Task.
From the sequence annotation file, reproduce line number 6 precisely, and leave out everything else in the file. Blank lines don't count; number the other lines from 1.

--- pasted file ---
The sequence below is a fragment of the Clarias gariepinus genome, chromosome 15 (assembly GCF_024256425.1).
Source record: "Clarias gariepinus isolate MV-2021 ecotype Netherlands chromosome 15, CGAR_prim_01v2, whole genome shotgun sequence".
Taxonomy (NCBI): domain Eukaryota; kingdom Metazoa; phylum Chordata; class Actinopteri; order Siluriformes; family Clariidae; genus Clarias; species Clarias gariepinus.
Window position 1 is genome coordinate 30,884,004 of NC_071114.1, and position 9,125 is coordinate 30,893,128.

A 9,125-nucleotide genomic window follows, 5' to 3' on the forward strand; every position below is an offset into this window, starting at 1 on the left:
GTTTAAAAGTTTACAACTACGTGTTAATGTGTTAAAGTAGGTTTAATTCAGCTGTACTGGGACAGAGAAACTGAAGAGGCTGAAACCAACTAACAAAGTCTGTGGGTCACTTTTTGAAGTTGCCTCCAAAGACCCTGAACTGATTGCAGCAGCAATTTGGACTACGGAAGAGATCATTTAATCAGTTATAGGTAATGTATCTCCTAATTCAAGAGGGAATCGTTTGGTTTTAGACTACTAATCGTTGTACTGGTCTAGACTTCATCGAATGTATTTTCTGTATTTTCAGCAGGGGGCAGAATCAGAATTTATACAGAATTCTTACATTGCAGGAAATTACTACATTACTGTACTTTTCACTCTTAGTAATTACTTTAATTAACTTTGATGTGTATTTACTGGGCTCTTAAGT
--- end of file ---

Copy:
GTTTAAAAGTTTACAACTACGTGTTAATGTGTTAAAGTAGGTTTAATTCAGCTGTACTGGGACAGAGAAACTGAAGAGGCTGAAACCAACTAACAAAGTCTGTGGGTCACTTTTTGAAGTTGCCTCCAAAGACCCTGAACTGATTGCAGCAGCAATTTGGACTACGGAAGAGATCATTTAATCAGTTATAGGTAATGTATCTCCTAATTCAAGAGGGAATCGTTTGGTTTTAGACTACTAATCGTTGTACTGGTCTAGACTTCATCGAATGTATTTTCTGTATTTTCAGCAGGGGGCAGAATCAGAATTTATACAGAATTCTTACATTGCAGGAAATTACTACATTACTGTACTTTTCACTCTTAGTAATTACTTTAATTAACTTTGATGTGTATTTACTGGGCTCTTAAGT